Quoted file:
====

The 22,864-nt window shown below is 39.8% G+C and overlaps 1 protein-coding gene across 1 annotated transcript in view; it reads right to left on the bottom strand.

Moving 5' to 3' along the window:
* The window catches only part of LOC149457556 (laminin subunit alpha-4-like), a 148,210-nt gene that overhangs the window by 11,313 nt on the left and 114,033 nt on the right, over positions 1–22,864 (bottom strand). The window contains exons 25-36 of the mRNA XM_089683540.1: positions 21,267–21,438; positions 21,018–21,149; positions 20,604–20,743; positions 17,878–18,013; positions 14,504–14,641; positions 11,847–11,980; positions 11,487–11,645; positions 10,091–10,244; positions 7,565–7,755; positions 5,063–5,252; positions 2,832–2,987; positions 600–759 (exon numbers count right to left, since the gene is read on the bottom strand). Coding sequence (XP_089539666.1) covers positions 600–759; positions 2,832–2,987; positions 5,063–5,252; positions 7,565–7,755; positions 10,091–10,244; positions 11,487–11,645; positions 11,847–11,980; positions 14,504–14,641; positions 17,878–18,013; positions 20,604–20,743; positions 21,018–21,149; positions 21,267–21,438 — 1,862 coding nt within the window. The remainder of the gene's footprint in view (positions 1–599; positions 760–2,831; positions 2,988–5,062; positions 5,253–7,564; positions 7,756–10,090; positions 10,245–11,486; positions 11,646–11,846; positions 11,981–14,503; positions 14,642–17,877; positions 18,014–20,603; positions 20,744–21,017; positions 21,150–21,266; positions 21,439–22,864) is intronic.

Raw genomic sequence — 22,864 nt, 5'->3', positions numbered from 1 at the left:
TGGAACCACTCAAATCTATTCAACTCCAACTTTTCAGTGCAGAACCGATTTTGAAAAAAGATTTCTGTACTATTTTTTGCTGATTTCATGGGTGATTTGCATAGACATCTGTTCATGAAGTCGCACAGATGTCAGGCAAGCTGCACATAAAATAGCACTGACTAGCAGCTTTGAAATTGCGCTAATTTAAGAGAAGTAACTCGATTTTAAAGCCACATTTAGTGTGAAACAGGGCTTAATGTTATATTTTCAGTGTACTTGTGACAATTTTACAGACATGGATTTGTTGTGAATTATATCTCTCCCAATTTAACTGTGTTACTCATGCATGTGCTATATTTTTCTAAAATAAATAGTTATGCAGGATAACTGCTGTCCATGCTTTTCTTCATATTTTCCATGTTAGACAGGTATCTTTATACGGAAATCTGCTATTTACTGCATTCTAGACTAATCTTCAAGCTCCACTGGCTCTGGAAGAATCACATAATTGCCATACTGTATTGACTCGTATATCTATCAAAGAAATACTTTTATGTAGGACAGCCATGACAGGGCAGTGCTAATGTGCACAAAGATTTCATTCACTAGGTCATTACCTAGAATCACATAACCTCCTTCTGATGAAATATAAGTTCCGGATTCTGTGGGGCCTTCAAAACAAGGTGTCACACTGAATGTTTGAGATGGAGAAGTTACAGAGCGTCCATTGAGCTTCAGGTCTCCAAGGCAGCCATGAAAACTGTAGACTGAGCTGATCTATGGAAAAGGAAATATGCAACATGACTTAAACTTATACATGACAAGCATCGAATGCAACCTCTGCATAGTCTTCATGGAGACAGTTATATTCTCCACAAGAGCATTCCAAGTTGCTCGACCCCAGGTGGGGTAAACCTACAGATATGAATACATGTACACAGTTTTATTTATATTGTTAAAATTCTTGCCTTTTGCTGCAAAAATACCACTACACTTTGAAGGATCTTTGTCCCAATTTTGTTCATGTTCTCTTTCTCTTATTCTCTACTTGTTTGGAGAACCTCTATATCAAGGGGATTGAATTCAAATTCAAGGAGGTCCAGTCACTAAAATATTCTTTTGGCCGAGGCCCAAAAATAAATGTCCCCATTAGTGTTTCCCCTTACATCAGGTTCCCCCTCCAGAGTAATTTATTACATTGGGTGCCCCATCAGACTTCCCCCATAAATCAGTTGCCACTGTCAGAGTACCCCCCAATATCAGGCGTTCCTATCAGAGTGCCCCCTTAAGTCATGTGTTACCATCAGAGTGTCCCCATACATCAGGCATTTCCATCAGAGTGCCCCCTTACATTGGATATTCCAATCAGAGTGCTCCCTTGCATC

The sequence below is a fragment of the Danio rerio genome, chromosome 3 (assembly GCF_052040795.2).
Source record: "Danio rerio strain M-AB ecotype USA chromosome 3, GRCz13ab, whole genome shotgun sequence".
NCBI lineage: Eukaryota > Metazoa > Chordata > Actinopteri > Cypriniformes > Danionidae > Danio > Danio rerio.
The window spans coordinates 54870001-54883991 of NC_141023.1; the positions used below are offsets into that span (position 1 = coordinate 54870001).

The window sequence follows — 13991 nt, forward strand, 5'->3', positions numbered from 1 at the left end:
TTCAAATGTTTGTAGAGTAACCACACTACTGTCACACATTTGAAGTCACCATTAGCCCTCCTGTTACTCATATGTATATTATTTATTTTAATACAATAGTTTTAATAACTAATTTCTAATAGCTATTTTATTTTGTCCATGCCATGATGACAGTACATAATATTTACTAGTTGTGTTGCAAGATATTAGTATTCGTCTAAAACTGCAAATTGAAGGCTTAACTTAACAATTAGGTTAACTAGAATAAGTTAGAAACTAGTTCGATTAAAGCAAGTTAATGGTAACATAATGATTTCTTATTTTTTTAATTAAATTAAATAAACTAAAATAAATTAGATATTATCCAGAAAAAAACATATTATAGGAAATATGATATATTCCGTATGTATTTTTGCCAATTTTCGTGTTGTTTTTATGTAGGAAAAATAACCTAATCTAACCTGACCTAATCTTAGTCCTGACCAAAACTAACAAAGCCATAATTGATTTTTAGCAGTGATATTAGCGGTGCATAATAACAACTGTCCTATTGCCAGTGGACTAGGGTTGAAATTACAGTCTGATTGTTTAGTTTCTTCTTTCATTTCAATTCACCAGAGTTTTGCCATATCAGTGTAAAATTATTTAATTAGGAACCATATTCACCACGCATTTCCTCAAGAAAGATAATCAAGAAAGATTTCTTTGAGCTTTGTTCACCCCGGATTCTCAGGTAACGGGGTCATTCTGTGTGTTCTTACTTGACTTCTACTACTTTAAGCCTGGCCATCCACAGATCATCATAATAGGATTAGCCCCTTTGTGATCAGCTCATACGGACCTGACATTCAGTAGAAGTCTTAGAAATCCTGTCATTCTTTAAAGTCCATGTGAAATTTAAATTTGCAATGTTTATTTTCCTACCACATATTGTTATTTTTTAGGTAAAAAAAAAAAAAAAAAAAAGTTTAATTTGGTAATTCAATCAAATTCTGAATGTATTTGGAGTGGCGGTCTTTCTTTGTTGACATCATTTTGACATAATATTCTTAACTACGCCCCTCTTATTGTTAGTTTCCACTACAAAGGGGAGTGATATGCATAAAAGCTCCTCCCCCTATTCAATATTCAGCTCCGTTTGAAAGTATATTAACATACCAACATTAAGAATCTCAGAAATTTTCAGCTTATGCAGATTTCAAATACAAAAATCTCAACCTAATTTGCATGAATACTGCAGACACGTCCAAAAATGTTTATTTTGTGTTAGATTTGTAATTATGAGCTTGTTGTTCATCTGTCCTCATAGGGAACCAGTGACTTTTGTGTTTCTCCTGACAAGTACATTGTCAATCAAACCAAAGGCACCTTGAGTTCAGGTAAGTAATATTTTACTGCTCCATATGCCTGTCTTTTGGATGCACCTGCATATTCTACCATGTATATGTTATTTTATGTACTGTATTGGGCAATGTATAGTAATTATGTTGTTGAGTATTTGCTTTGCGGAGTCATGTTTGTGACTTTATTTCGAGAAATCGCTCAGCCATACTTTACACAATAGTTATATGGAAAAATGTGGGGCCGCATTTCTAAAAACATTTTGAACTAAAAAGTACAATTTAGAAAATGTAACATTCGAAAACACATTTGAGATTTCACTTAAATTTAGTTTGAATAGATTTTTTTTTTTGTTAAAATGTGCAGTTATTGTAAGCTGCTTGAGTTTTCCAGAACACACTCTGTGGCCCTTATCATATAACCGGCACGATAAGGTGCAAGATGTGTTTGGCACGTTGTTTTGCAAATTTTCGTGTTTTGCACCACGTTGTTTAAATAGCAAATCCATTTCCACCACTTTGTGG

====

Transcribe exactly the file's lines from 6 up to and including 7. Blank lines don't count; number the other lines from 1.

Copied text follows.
The sequence below is a fragment of the Danio rerio genome, chromosome 3 (assembly GCF_052040795.2).
Source record: "Danio rerio strain M-AB ecotype USA chromosome 3, GRCz13ab, whole genome shotgun sequence".